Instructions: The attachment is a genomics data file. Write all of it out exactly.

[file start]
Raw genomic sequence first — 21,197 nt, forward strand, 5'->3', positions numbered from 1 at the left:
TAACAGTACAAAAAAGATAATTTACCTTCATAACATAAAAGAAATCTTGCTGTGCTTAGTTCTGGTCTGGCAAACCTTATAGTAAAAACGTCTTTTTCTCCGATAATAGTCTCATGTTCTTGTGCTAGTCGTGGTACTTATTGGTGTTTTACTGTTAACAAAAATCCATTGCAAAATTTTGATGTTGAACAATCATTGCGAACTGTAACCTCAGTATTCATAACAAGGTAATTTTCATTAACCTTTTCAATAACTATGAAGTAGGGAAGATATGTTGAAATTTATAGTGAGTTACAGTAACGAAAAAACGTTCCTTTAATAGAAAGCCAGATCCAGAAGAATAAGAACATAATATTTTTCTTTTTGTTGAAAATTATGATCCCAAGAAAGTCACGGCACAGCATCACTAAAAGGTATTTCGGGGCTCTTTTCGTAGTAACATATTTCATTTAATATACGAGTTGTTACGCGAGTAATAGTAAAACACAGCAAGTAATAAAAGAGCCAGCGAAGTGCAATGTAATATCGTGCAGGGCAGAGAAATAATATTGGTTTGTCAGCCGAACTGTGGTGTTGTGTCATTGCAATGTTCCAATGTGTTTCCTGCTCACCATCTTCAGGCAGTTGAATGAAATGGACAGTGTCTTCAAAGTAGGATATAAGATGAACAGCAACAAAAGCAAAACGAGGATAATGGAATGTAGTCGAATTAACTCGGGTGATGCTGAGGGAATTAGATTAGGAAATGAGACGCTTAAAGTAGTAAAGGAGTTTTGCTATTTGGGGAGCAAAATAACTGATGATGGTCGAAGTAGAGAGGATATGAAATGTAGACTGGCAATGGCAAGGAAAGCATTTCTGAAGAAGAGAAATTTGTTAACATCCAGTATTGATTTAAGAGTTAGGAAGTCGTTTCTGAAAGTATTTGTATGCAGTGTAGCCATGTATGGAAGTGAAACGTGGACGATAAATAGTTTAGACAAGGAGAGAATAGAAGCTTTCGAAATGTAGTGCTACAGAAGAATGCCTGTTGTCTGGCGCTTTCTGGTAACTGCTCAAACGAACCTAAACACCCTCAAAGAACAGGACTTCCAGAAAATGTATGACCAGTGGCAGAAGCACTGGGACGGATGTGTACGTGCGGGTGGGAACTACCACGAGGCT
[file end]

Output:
Raw genomic sequence first — 21,197 nt, forward strand, 5'->3', positions numbered from 1 at the left:
TAACAGTACAAAAAAGATAATTTACCTTCATAACATAAAAGAAATCTTGCTGTGCTTAGTTCTGGTCTGGCAAACCTTATAGTAAAAACGTCTTTTTCTCCGATAATAGTCTCATGTTCTTGTGCTAGTCGTGGTACTTATTGGTGTTTTACTGTTAACAAAAATCCATTGCAAAATTTTGATGTTGAACAATCATTGCGAACTGTAACCTCAGTATTCATAACAAGGTAATTTTCATTAACCTTTTCAATAACTATGAAGTAGGGAAGATATGTTGAAATTTATAGTGAGTTACAGTAACGAAAAAACGTTCCTTTAATAGAAAGCCAGATCCAGAAGAATAAGAACATAATATTTTTCTTTTTGTTGAAAATTATGATCCCAAGAAAGTCACGGCACAGCATCACTAAAAGGTATTTCGGGGCTCTTTTCGTAGTAACATATTTCATTTAATATACGAGTTGTTACGCGAGTAATAGTAAAACACAGCAAGTAATAAAAGAGCCAGCGAAGTGCAATGTAATATCGTGCAGGGCAGAGAAATAATATTGGTTTGTCAGCCGAACTGTGGTGTTGTGTCATTGCAATGTTCCAATGTGTTTCCTGCTCACCATCTTCAGGCAGTTGAATGAAATGGACAGTGTCTTCAAAGTAGGATATAAGATGAACAGCAACAAAAGCAAAACGAGGATAATGGAATGTAGTCGAATTAACTCGGGTGATGCTGAGGGAATTAGATTAGGAAATGAGACGCTTAAAGTAGTAAAGGAGTTTTGCTATTTGGGGAGCAAAATAACTGATGATGGTCGAAGTAGAGAGGATATGAAATGTAGACTGGCAATGGCAAGGAAAGCATTTCTGAAGAAGAGAAATTTGTTAACATCCAGTATTGATTTAAGAGTTAGGAAGTCGTTTCTGAAAGTATTTGTATGCAGTGTAGCCATGTATGGAAGTGAAACGTGGACGATAAATAGTTTAGACAAGGAGAGAATAGAAGCTTTCGAAATGTAGTGCTACAGAAGAATGCCTGTTGTCTGGCGCTTTCTGGTAACTGCTCAAACGAACCTAAACACCCTCAAAGAACAGGACTTCCAGAAAATGTATGACCAGTGGCAGAAGCACTGGGACGGATGTGTACGTGCGGGTGGGAACTACCACGAGGCT